Why I love ugly, messy interfaces — and you probably do too
Jonas Downey
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Nearly 100 years ago, The Elements of Style, by William Strunk made the point very simply. Here is Strunk’s Rule 13:

“ Vigorous writing is concise. A sentence should contain no unnecessary words, a paragraph no unnecessary sentences, for the same reason that a drawing should have no unnecessary lines and a machine no unnecessary parts. This requires not that the writer make all his sentences short, or that he avoid all detail and treat his subjects only in outline, but that he make every word tell.” (emphasis mine)

He is writing about composition, but the argument applies to design, business processes and software. The professional who wants optimum performance uses only what is necessary to accomplish the task.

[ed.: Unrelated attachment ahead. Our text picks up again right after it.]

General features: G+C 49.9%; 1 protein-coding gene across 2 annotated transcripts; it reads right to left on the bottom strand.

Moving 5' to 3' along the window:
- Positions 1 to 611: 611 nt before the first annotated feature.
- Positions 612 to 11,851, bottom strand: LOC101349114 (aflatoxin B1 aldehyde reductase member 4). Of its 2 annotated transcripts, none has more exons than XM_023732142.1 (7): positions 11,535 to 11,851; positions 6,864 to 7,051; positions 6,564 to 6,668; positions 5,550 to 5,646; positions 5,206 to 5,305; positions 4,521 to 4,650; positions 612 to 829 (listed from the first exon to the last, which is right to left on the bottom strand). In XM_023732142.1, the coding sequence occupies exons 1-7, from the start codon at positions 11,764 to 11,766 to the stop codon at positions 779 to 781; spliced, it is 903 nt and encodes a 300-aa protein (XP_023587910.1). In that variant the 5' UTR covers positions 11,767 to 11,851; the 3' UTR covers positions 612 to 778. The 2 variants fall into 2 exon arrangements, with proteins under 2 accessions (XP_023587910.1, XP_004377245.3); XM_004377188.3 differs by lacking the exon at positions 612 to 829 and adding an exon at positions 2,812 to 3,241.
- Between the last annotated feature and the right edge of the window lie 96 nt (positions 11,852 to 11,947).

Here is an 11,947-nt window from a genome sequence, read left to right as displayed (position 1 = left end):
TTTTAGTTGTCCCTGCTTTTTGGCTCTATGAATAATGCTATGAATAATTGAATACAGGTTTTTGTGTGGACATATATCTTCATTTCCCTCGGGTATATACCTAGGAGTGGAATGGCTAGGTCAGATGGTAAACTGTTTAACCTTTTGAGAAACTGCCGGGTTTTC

In some cases, brevity is counterproductive. Craigslist puts several hundred links on a page in order to improve usability. For a buyer who isn’t sure where to look for ads for a Roku streaming stick, it’s better to show every possible option. This way they realize it can only be under “Electronics” or “Computers.” If the site showed a sleek menu bar with eight headings and an infinite dropdown (as Apple would), they’d have to hunt for the correct silo and probably give up.

Strunk’s book, by the way, is available for free at Project Gutenberg. Well worth reading for anyone.